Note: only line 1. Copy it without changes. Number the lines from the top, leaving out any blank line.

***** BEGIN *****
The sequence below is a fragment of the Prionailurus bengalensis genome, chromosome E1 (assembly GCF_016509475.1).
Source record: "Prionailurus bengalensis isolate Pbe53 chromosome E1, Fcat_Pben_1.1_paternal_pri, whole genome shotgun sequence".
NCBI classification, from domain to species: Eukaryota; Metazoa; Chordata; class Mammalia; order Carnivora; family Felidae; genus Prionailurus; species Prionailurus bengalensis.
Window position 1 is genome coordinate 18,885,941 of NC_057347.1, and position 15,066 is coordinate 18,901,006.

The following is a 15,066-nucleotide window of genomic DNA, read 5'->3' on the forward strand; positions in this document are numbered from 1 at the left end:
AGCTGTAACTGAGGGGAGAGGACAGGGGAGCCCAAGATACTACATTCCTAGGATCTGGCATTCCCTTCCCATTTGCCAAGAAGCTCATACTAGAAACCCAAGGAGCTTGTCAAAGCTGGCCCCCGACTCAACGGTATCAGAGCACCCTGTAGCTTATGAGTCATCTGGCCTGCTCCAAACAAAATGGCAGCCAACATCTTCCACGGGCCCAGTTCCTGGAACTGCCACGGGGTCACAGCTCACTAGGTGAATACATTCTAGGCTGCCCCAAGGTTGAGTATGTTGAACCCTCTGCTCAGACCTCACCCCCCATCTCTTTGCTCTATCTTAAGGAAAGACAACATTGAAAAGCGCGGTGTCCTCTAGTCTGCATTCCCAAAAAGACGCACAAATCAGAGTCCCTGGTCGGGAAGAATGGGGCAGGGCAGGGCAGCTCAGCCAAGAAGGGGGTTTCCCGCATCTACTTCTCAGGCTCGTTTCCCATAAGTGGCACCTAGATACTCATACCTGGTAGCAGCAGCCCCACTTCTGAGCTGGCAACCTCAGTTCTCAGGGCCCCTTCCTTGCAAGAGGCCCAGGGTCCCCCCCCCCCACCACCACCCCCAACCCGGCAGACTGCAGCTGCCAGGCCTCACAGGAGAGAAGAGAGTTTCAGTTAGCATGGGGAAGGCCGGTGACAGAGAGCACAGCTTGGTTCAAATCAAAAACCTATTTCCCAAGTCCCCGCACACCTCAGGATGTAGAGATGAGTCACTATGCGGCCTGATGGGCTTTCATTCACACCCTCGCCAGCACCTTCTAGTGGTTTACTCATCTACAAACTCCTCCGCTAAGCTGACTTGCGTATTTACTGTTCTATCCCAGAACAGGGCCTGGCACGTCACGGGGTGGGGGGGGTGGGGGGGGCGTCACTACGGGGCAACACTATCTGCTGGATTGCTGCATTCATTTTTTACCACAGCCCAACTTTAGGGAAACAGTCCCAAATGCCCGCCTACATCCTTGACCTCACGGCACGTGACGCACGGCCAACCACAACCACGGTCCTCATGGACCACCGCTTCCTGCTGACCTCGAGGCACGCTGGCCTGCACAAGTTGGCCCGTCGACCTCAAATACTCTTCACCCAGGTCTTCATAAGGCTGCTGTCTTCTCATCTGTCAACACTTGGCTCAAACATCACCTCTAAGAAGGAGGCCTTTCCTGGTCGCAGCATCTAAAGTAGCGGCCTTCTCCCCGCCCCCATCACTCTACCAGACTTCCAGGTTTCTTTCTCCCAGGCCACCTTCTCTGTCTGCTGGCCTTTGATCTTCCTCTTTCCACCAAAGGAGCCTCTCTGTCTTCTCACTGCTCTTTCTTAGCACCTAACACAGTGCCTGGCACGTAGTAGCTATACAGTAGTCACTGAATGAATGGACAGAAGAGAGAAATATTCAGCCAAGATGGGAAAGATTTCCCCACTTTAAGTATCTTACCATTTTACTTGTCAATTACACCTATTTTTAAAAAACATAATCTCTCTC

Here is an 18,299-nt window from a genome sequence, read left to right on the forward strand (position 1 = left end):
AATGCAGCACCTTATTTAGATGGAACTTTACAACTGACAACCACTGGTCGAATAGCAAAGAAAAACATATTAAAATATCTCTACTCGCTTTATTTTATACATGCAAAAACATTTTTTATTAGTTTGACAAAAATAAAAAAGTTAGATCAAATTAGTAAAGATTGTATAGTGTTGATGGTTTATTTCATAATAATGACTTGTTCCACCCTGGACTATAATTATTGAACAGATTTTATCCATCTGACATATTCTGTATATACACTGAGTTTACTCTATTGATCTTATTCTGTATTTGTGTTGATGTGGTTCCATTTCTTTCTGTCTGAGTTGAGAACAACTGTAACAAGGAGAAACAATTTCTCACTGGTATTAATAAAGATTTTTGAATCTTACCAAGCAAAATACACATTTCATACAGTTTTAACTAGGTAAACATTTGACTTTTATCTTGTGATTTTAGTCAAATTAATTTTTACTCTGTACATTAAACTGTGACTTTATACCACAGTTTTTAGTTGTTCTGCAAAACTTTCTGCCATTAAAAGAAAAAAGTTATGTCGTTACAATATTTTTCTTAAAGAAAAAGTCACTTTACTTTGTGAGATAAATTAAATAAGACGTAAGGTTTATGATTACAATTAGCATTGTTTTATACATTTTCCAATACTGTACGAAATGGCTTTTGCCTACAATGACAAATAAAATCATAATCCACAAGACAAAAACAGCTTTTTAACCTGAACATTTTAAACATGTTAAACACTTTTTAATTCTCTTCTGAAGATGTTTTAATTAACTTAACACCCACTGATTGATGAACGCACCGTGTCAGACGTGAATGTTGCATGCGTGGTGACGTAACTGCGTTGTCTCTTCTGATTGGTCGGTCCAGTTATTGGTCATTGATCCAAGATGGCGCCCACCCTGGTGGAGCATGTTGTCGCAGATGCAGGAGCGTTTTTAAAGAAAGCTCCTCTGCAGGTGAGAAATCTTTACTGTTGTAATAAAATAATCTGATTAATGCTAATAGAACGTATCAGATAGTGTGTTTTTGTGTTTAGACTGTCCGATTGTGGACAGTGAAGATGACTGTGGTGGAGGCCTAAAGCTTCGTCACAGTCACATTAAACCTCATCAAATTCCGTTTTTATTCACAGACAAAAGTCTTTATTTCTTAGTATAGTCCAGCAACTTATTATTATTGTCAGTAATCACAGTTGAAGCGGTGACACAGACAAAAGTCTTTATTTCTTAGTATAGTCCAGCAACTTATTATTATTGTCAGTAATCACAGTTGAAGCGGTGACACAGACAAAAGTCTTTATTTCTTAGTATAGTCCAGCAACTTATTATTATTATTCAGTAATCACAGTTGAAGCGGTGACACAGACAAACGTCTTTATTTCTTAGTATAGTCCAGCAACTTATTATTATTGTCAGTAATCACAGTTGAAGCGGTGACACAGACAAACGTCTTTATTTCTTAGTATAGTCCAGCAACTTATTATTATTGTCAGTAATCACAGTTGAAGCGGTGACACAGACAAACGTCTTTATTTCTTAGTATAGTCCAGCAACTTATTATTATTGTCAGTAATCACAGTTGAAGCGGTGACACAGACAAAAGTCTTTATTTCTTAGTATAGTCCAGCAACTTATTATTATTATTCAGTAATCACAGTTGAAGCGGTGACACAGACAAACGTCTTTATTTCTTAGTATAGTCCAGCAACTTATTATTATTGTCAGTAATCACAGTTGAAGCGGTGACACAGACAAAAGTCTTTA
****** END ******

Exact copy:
The sequence below is a fragment of the Prionailurus bengalensis genome, chromosome E1 (assembly GCF_016509475.1).